Message Boards » Food and Nutrition

TOPIC: HELP Printed nutrition label doesn't add up!!!!

 
Ic_disabled_photos
Topic has been inactive for 30 days or more and images have been disabled.
Display All Images
April 28, 2012 4:10 AM
Have you ever checked a nutrition label to find that the fat/carb/protein content adds up to MORE calories than the label says in one serving size?!?!? My protein powder label doesn't add up! The Kellogg's cereals don't add up! I spot check MFPs database with the foods I eat and the attached labels, but what good is that if the Nutrition Facts on packaging is doesn't add up?!?!?

Carbs and Protein should come in at 4K/g, right? Fat should ba 9K/g, right? Even subtracting soluble fiber or total fiber (since it contributes no calories) doesn't account for the entire difference. The nutrition label guidelines allow for a rounding of each component to the nearest ten, and yet I still cannot make, for example, my Setton Farms Edamame come to the calorie count based on it's fat/carb/protein content!!

What to do?!?!?!

BTW, I weigh all my food to attempt the most accurate logging I can manage.
Edited by olong On April 28, 2012 4:19 AM
  14852794
April 28, 2012 4:29 AM
how far off are we talking here? The FDA allows a certain amount of leeway (I think it's currently 5% per macro-nutrient) Plus, some companies don't just add up the macros and list that as total calories, they do the macro breakdown in a lab and then do a direct calorie burn test to test the actual calories (where you burn the food and see how much it raises the temperature of the water) in another lab.
April 28, 2012 4:35 AM
Nutrition labels are averages. No two foods are exactly the same. Even agricultural products like fruits and vegetables vary from piece to piece. Take two identical apples, same variety, same size. They can both have wildly different nutritional content and caloric values. That's just the way it is. You can eat a Fuji apple today that's 50 calories, and the exact same size Fuji apple tomorrow that's 80 calories (they can both have wildly different vitamin content, as well.) Nothing is exact, everything is based on an estimated average.

Same can be said for the human body. You don't burn your exact TDEE every day, some days you may burn a few hundred more or less, even when doing the exact same routine. It's all an average.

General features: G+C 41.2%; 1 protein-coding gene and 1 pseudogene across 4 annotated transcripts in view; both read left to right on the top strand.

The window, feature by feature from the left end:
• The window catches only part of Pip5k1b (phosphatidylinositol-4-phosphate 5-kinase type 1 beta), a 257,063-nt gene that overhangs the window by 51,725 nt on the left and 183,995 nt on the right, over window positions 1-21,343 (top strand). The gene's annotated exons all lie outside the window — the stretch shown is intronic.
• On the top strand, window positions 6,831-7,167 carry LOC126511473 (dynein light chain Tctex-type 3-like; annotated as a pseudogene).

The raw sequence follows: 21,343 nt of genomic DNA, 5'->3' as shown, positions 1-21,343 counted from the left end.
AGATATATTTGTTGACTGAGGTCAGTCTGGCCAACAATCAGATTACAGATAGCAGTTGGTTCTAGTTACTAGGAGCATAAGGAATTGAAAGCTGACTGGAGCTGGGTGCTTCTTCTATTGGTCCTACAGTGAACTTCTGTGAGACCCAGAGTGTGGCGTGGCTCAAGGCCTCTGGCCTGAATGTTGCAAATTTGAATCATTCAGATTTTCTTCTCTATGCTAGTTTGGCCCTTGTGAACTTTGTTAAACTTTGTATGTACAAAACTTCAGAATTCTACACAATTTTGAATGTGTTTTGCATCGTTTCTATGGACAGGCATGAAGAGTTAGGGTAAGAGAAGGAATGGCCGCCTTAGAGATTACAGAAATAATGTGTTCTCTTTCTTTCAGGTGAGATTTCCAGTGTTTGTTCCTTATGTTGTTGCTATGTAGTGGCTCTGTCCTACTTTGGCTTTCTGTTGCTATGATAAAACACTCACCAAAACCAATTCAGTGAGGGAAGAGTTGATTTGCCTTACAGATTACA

Edited by tigersword On April 28, 2012 4:38 AM
April 28, 2012 4:42 AM
Soluble fiber does not count as 0 calories, in fact, it's close to 2 calories per gram of soluble fiber. I don't know if this helps or not.
April 28, 2012 4:47 AM
QUOTE:

Soluble fiber does not count as 0 calories, in fact, it's close to 2 calories per gram of soluble fiber. I don't know if this helps or not.

Depends where you are in the world. Different countries have different regulations on how to count fiber. Soluble fiber is interesting, because depending on the exact oligosaccharide, it can range anywhere between 0-4 calories per gram. Some countries count it as 2, some as 4, and some as 0.
April 28, 2012 4:51 AM
20 calories off on the high end on the Kellogg's Berry yogurt crunch cereal (a serving is 53g, I usually eat 2 serving sizes for breakfast, so that's 40K off)

10 calories too low on the Body Fortress Whey Protein powder (per 38g scoop, most days I have two shakes with two scoops, so that's 40K off)

30 calories too low on the Setton Farms roasted salted Edamame (a serving size is 28 g, for the crunch factor, lately I've been having 2 servings a day, so that's 60K off)

I know it is petty for 20K, 10K and 30K off, but all these litte miscomputations add up on a daily basis, and more so on a weekly basis. I fully comprehend the idea that calories burned and calories consumed is an exercise in estimates, but this was a surprising revelation to me that at the end of the MFP day, my bottom line computations don't add up.
Edited by olong On April 28, 2012 4:56 AM
  14852794
April 28, 2012 4:55 AM
QUOTE:

Soluble fiber does not count as 0 calories, in fact, it's close to 2 calories per gram of soluble fiber. I don't know if this helps or not.


This makes the nutrition label calorie computation off that much more!!!!
Edited by olong On April 28, 2012 4:55 AM
  14852794
April 28, 2012 6:16 AM
QUOTE:

20 calories off on the high end on the Kellogg's Berry yogurt crunch cereal (a serving is 53g, I usually eat 2 serving sizes for breakfast, so that's 40K off)

10 calories too low on the Body Fortress Whey Protein powder (per 38g scoop, most days I have two shakes with two scoops, so that's 40K off)

30 calories too low on the Setton Farms roasted salted Edamame (a serving size is 28 g, for the crunch factor, lately I've been having 2 servings a day, so that's 60K off)

I know it is petty for 20K, 10K and 30K off, but all these litte miscomputations add up on a daily basis, and more so on a weekly basis. I fully comprehend the idea that calories burned and calories consumed is an exercise in estimates, but this was a surprising revelation to me that at the end of the MFP day, my bottom line computations don't add up.


yeah, this is part of life. Because of the variations (see tiger's posts) in food, there's no way to do exact counts. Even if the calories were totaled exactly on the package, that's no guarantee that they would actually be that much in the food. They are estimates, that is all they are.

Reply

Message Boards » Food and Nutrition

Posts by members, moderators and admins should not be considered medical advice and no guarantee is made against accuracy.